After a strong fourth quarter rebound, Rhode Island’s pension fund returned 3.8% net of fees for the fiscal year ending June 30, doubling its benchmark’s return of 1.9%, and closing the year with just under $8.5 billion in assets under management (AUM), a record year-end high for the state.
The state’s Office of the General Treasurer said the Rhode Island pension system outperformed 95% of US pension plans in the first quarter of calendar year 2020 during the COVID-19 market crisis, citing Investment Metrics. The Treasurer’s office attributed the strong performance to the implementation of a “Crisis Protection Class” that earned 15.1% when global stock markets suffered double-digit declines.
The Crisis Protection Class, which accounts for approximately 10% of the portfolio, was created in 2016 as part of state Treasurer Seth Magaziner’s “Back to Basics” plan, which moved some of the pension’s underperforming hedge fund assets into more traditional growth and stability assets. When the markets tanked in March, those assets helped minimize the pension fund’s losses. The annual return was also boosted by a strong April, May, and June, during which the fund returned 8.3%.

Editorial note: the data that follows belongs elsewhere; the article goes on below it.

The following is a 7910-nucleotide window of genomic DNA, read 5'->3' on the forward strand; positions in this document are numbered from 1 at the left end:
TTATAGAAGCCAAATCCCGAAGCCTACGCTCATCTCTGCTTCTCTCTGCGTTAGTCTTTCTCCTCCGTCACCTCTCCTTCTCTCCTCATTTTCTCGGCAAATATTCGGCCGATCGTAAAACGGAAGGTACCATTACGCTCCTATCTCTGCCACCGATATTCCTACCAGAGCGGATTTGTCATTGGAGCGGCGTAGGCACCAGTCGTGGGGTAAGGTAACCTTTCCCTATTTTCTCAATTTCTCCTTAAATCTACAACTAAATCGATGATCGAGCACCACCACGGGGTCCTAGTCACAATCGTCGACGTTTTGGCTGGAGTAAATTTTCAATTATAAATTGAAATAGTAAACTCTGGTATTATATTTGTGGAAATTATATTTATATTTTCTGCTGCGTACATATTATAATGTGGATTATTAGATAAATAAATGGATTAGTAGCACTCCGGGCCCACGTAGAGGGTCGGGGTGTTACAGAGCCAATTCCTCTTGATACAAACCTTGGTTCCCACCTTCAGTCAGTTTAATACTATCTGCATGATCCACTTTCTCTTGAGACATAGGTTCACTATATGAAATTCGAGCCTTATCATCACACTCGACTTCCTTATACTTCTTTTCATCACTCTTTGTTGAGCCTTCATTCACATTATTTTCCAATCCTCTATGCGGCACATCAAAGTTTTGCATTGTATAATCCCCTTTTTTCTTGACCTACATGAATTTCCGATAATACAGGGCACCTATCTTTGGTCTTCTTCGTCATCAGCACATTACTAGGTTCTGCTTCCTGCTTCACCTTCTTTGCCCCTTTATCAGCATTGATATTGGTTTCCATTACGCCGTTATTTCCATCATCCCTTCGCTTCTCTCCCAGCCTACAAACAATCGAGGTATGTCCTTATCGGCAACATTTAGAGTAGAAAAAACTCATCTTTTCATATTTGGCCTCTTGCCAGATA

The fund’s portfolio, which has a target return of 7% reported three-, five-, and 10-year annualized returns of 6.1%, 5.9%, and 7.8%, respectively, ahead of its benchmark’s returns of 5.3%, 5.3%, and 7.7%, respectively, during the same time periods. Although the 10-year return was ahead if its target return, it is down a full percentage point from the same time last year when it was 8.8%. Meanwhile, a 60/40 blended portfolio of stocks and bonds would have returned 6.2%, 5.9%, and 7.3%, respectively, in the past three, five, and 10 years annually.
The portfolio’s asset allocation is 54.5% in growth, 33.5% in stability, and 11% in income. The growth asset class is comprised of 25.7% US equity, 13.4% international developed equity, 7.9% private equity, 5% emerging market equity, and 1.7% non-core real estate, with the remainder in opportunistic private credit.